I once worked as a software developer for a company led by a extraordinarily passionate entrepreneur. We never built a sustainable business model and the company crumbled over time. Years later, that entrepreneur re-emerged to build two socially impactful, mission-driven businesses. His passion was exciting to the community and many rallied around him to help. There was a problem, however - no measurable financial results or sustainable business model. As reports of their impending failure began to surface, the excitement turned to frustration, anger, and resentment. It wasn’t pretty and was completely avoidable. The business was built and led with passion, but should have been built around a model where making money was the primary focus. We make far fewer mistakes when we decisions are based on a clearly measurable analysis. We make lots of mistakes when we let passion drive those decisions.

Passion is good for your life, but not necessarily your business. How do you best keep things controlled?

1. Know Your Numbers

With a new coaching client, the first big thing we do (after setting goals) is to focus on understanding the numbers. You’ve heard the expression that “numbers don’t lie.” When it comes to your business’ financials, that’s true. The P&L and Balance Sheet together clearly show the health of your business. You learn and grow by understanding your customers, where revenues come from, your costs and margins, and your marketing effectiveness. Financial awareness and making decisions based on numbers should be a primary focus to ensure you have a sustainable and growth-oriented company.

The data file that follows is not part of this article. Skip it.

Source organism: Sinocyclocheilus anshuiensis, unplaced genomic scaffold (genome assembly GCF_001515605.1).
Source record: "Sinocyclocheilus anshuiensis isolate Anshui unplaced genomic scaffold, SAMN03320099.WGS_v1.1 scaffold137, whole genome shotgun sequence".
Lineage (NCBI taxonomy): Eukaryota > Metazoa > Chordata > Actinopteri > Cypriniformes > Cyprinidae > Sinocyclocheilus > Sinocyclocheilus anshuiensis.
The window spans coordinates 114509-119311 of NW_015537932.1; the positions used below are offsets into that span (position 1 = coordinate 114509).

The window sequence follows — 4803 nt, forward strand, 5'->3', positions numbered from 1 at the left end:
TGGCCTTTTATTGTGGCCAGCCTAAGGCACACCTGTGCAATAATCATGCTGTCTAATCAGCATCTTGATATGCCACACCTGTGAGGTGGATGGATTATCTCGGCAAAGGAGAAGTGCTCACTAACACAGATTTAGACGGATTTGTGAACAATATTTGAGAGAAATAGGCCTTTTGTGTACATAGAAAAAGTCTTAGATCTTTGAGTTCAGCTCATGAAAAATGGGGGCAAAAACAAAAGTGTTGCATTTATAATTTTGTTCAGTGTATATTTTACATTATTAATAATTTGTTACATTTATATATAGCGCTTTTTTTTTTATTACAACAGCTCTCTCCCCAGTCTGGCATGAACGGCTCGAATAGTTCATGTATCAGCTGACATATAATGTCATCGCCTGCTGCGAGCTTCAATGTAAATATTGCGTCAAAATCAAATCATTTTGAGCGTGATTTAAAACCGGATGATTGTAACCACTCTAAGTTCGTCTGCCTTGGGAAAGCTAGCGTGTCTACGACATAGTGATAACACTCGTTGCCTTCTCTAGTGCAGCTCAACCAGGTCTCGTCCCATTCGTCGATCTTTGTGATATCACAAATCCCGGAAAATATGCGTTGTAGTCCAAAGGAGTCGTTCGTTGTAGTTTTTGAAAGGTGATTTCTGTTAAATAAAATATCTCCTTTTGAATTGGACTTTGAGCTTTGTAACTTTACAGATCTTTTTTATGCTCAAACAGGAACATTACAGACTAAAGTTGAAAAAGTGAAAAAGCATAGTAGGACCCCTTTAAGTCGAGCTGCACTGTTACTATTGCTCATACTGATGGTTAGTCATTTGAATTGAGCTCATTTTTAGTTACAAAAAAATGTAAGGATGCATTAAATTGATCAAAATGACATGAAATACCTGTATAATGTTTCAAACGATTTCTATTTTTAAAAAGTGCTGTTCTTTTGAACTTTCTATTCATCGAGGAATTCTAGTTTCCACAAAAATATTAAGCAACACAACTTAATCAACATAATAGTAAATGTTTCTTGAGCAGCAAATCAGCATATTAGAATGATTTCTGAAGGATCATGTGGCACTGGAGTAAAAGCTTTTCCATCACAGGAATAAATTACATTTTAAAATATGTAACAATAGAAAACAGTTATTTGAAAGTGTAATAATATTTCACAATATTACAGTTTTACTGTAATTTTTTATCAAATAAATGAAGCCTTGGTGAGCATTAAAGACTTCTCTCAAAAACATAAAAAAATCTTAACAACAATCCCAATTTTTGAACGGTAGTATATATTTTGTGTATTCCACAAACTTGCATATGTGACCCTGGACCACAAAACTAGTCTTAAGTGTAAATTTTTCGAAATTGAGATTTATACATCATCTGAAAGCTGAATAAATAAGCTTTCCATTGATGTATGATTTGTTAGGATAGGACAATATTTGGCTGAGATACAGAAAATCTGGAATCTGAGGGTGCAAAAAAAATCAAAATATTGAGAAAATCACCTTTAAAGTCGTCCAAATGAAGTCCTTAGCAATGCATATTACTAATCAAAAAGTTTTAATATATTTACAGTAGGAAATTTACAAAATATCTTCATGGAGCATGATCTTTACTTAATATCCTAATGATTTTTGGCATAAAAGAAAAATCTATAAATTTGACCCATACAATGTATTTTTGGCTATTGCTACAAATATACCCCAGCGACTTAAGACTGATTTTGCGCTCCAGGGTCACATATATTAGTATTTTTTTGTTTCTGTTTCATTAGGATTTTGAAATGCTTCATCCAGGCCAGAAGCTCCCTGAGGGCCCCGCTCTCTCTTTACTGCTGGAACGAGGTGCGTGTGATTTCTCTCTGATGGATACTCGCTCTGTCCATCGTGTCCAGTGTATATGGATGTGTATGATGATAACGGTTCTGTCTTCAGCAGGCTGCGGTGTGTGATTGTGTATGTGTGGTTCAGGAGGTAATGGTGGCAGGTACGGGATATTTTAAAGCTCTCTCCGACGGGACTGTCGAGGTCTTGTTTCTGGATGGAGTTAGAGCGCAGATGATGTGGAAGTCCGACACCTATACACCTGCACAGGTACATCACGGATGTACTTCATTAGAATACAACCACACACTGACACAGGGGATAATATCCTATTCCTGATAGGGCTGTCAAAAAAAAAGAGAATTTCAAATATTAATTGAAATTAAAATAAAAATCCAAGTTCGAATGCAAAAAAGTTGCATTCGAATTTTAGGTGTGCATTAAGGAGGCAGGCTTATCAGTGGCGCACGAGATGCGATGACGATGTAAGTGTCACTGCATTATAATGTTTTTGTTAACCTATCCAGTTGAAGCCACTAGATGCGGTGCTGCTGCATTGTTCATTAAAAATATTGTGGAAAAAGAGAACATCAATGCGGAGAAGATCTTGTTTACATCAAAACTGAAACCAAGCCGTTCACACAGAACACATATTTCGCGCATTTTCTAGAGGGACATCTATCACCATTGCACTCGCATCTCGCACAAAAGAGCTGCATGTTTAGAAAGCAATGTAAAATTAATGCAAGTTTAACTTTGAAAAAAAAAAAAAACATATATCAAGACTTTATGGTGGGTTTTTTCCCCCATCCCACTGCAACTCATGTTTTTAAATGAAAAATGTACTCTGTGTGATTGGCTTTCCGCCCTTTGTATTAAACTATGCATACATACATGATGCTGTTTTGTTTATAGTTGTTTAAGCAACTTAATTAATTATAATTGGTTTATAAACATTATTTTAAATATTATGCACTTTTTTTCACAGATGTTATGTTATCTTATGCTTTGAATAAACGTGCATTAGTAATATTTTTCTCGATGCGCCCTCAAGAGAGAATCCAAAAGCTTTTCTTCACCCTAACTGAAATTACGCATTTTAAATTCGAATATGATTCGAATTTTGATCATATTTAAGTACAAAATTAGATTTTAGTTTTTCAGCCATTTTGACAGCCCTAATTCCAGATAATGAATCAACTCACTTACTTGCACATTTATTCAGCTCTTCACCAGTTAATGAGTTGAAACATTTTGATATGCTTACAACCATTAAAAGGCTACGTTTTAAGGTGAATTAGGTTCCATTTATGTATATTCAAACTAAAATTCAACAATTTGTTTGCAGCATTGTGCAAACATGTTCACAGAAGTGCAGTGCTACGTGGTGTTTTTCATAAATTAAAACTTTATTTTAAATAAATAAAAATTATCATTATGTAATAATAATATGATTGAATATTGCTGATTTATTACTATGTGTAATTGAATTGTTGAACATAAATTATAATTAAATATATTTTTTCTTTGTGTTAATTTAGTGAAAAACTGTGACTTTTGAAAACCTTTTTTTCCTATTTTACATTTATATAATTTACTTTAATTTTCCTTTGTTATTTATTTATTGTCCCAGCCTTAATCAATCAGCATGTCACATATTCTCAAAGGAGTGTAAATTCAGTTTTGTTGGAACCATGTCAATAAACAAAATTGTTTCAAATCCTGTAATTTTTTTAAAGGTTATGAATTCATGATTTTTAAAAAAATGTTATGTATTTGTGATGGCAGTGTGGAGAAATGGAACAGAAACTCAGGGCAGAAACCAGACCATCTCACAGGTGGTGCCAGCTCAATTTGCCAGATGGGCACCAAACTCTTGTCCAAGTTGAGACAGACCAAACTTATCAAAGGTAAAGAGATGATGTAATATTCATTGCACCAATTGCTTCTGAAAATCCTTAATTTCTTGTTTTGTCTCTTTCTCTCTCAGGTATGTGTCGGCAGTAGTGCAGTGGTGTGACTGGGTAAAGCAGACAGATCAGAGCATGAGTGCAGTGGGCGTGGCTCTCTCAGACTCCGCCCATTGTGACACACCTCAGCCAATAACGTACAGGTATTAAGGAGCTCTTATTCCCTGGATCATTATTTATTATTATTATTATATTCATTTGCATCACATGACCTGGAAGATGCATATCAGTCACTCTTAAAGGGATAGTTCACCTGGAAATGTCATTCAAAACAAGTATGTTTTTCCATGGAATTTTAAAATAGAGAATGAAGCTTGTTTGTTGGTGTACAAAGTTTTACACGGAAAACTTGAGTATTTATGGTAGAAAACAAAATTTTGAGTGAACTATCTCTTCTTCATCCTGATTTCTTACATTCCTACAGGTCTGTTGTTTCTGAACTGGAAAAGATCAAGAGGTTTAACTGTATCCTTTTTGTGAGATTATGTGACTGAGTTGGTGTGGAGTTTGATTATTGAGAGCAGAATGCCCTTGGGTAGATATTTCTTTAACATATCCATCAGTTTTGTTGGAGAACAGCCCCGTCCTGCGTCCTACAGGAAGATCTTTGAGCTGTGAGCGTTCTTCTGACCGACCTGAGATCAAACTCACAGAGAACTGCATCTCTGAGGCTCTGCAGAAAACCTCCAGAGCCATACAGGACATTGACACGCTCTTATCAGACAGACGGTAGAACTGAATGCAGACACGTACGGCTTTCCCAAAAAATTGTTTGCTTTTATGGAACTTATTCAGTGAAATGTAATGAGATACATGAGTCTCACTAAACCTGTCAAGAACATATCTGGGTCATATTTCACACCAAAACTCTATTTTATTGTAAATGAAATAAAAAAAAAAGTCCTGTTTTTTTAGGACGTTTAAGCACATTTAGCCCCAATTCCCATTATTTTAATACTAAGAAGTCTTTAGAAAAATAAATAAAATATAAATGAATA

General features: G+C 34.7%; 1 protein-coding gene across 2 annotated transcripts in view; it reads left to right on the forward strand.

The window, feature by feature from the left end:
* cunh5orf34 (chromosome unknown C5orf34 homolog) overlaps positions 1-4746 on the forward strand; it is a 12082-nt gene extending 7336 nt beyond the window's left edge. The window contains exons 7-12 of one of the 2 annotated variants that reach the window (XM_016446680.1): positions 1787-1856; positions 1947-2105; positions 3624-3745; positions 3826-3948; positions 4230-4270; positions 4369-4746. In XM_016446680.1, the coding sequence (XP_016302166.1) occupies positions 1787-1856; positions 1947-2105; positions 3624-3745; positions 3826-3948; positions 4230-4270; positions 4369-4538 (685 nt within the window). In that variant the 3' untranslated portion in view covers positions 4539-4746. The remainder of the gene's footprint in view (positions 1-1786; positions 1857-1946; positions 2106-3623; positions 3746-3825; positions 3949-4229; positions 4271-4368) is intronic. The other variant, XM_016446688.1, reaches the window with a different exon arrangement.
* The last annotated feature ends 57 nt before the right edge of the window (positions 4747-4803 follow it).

2. Work with SMART Goals

It takes guts to start a business, but it takes clear goals and a strategy to build and run it. I've spoken and written about how important it is for an entrepreneur and their business to have clear and measurable goals. “An entrepreneur who knows where they're headed is more likely to get there.” SMART goals (Specific-Measurable-Attainable-Relevant-Time-based) are hard to do, but without them there is no path to follow to success - you end up relying on gut and serendipity (which is as uncontrollable as passion).

3. Get Unemotional, Outside-in Perspective

We work inside of our businesses every day which often makes it difficult to see it unemotionally. I also recently wrote about the benefit of outside-in perspectives. You can certainly get these through coaching, but also through advisors and peers. Be sure to have a few people who can help you see your business without the emotion that you and your insiders inherently have (insiders usually include employees, consultants, investors, and family). I like building peer groups and advisory boards - since having multiple, diverse perspectives interact usually leads to better insight and innovation.

4. Separate Personal Wants from Business Goals

Suzanne says to not “fix life’s problems through your business.” Business is business. Yes, our business (or job) has a huge impact on our lives, but when we let the issues and desires in our personal life run our business, it becomes uncontrollably emotional. Have both business goals and personal goals. Figure out how to get what you need out of your business to contribute to your being able to reach your personal goals. Make the results of your successful and sustainable business be the vehicle that allows you to follow your passions.

Money Doesn't Buy Happiness?

We hear that money doesn’t buy happiness. Comedian Daniel Tosh sarcastically reminds us of otherwise.

“Money doesn’t buy happiness. Uh, do you live in America? ‘Cause it buys a WaveRunner. Have you ever seen a sad person on a WaveRunner? Have you? Seriously, have you? Try to frown on a WaveRunner. You can’t!”
— Daniel Tosh

Seriously, building a business based on sound financial plans and measurable goals are what enable you to get and do all that you want and to spend time where you are truly passionate. Maybe that seems cold and unemotional at first, but numbers speak volumes. A successful business is financially secure, taking care of the needs of you and any employees, and is hopefully growing. Uncontrollable emotions won’t build a successful business.